“YouTube clearly dominates the online video space. Despite the fact that YouTube’s official policy is that it is for children age 13 or older, 76% of tweens say they use the site, and more than half (53%) say it’s the site they use most often (see Table 12). By comparison, only about one in four 8- to 12-year-olds (23%) say they watch YouTube Kids, and just 7% say YouTube Kids is the site they watch the most. Teens are even more likely to watch videos on YouTube: Eighty-eight percent do so, and 59% say YouTube is the site they watch the most. (The survey asked about viewing on YouTube, YouTube Kids, Netflix, Amazon Prime Video, Hulu, Twitch, and “other” sites.)” (Rideout, V., and Robb, M. B., 2019)

With access to all that is available to them, they are spending less and less time engaging with family and friends, outdoor activities, and less time focusing on learning. Perhaps you may feel it’s too late to set up screen time boundaries because your family gravitates to screens almost instinctively every day. Don’t let this stop you from building in healthy guidelines into your day. Start with these steps:

  1. Evaluate your family’s screen time usage. Ask yourself and your child, what is the purpose of plugging into a screen at that moment?
  2. Understand that your child’s behavior might be affected by too much screen time. 
  3. Unplug totally during certain times of the day: 
    1. No screens during mealtime facilitates conversations
    2. No screens before bedtime allows for a more restful night’s sleep.
  4. Know the warning signs of too much screen time as stated in Priceless Parenting: Social, emotional, and behavioral concerns; difficulty in communicating; issues with focusing at school and at home; and physical changes are all issues worth noting.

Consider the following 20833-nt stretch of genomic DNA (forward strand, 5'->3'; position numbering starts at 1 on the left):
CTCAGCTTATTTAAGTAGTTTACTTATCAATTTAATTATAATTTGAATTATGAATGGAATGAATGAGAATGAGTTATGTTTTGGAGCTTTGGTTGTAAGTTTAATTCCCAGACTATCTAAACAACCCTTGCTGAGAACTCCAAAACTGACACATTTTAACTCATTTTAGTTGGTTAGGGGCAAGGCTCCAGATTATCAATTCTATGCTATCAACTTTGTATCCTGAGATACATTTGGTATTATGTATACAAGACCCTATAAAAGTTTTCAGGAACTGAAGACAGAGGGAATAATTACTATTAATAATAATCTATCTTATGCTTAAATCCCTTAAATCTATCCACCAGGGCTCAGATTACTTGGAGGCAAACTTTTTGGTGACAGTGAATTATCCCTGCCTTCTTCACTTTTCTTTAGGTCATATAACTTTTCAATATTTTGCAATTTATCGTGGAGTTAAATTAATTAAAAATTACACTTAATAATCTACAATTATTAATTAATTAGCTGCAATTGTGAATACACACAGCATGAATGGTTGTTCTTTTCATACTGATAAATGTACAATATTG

5. Devise a plan that works for your family. In an article from Eye Promise, the recommendations from the American Academy of Pediatrics suggests little to no screen time for children up to two years of age; ages 3-5 should be kept to 1 hour per day; ages 6-10 limited to no more than 1.5 horse per day, and 11-13 should be no more than 2 hours per day. “Turn off all screens during family meals and outings. Learn about and use parental controls. Avoid using screens as pacifiers, babysitters, or to stop tantrums. Turn off screens and remove them from bedrooms 30-60 minutes before bedtime.”  (AACAP, 2021)

As you move forward in this journey, the task may seem daunting at first and you may even feel you are fighting a battle. Knowing that you, as the parent, have many resources available to help, will bring a sense of relief. As guidelines, boundaries, and safeguards are put in place the stress you may have been experiencing will fade away. Remember, this is a battle worth fighting. 

Mary has been at Christian Life School for 17 years as an elementary technology teacher and holds a Bachelor’s of Science Degree from Indiana Wesleyan University. She loves teaching elementary, loves being with family, and is a big fan of finding things to do outdoors.

AUXIER, B., ANDERSON, M., PERRIN, A., & TURNER, E. (2020). Parenting Children in the Age of Screens. Retrieved 4 February 2021, from

Caitlin Harrington. (2019, May 20). A food pyramid for kids’ media consumption. Retrieved February 18, 2021, from

Department, P. B., & 4, F. (2021, February 04). U.S. mobile internet users 2025. Retrieved February 5, 2021, from

Pappas, Stephanie. “What Do We Really Know about Kids and Screens?” Monitor on Psychology, American Psychological Association, 1 Apr. 2020, 

Patrell, G. (2020, July 15). Get Printable Screen Time Recommendations by Age. EyePromise.

Rideout, V., and Robb, M. B. (2019). The Common Sense census: Media use by tweens and teens, 2019. San Francisco, CA: Common Sense Media.

Spajic, D. J. (2020, December 14). Internet Usage Statistics: Online Life By The Numbers. Retrieved February 10, 2021, from